Most people I know would find it hard to say something exciting, even interesting about chopsticks. They might think that chopsticks would easily lose out in a beauty contest with curvy, well-wrought spoons or forks. Yet in the international rankings of eating utensils held annually at American Fork City, Utah, chopsticks always seem to come out near the top, way ahead of eating with hands, for example, as is the practice in some south Asian, Islamic and African countries, not to say that I have anything against fingers as long as you wash them first. And after living all these years in Hong Kong, I have come to regard chopsticks with great respect for the superior dexterity, flexibiiity and liveliness they bring to the table compared with rigid, cold steel, judge-serious cutlery. Spoons get credit, of course, for eating soup, cereal, ice cream and yoghurt. But I’ll take chopsticks any day for the precise way they attack a fresh green salad and manipulate those messy lettuce leaves dripping with salad dressing. Furthermore, living in that part of the world where age still counts and being kind of old myself, I’ll go with chopsticks. Where were spoons and forks 3500 years ago?
Over those many years, chopsticks became more than just eating utensils but, as we continue to discover in our buying trips to almost every country in Asia where they are made, a minor art form in some cases and even collector items. Amazing Grace sells thousands of pairs each month through our website and stores in Hong Kong International Airport — from engraved silver dragon chopsticks made in Vietnam, Chinese jade chopsticks that some people put in their hair, and blue and white porcelain chopsticks with bamboo designs — to chopsticks inscribed with classic Chinese poetry, bamboo chopsticks adorned with Thai hilltribe dolls, and rosewood chopsticks inlaid with mother of pearl — chopsticks that speak for themselves in the languages of the countries they were made. Not the kind of chopsticks you will find in restaurants, but chopsticks you would like to put on your table when guests are coming. In the 40 years we’ve been in business, I guess that adds up to a lot of tables and tons of food. The website www.chinesechopsticks.com is the entry point from which the entire range of Amazing Grace chopsticks can be accessed.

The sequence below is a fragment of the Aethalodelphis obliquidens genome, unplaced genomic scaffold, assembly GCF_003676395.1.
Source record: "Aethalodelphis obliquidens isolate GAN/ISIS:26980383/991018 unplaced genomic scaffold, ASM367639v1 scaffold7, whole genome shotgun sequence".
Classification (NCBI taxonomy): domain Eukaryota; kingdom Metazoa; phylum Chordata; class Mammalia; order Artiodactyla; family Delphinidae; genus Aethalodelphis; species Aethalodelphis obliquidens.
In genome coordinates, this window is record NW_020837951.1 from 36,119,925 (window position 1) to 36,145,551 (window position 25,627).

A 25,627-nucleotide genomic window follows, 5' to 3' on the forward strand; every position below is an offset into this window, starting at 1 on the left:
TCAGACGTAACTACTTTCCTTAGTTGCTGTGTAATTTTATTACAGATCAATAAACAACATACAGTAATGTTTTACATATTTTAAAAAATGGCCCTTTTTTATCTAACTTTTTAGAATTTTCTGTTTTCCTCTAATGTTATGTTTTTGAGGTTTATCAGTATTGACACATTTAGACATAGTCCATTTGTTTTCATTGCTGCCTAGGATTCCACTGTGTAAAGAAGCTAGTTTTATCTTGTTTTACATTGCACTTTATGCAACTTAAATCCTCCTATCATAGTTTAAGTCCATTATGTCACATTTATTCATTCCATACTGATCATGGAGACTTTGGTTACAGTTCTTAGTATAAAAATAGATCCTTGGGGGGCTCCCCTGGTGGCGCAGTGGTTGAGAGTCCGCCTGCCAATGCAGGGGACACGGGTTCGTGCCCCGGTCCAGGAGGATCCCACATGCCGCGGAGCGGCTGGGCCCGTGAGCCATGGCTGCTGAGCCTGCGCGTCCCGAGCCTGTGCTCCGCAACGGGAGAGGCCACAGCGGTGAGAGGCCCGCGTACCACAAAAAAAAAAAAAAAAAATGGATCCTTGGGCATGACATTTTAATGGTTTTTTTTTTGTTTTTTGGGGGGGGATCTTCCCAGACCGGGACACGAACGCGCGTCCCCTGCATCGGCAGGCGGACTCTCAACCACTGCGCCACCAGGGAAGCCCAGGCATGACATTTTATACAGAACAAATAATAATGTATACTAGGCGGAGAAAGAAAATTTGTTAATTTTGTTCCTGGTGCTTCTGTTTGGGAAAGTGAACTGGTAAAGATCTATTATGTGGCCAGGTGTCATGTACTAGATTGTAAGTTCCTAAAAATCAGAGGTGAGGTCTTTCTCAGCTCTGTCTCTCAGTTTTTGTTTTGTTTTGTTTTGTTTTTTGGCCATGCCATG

An internet search will bring no shortage of information about the etymology, history, use, types and styles of chopsticks, the etiquette of using them in different cultures and how to play chopsticks on the piano, none of which I will bore you with here. Astronaut Donald Pettit can give instructions on eating tea in microgravity with chopsticks (http://www.youtube.com/watch?v=7obLT4s2-HA) as he did in 2003 on the International Space Station, perhaps the first time chopsticks went into space. But it makes you wonder if one of those Chinese dragons making the celestial circuit for many centuries now didn’t have at least a pair or two tucked into his or her scales.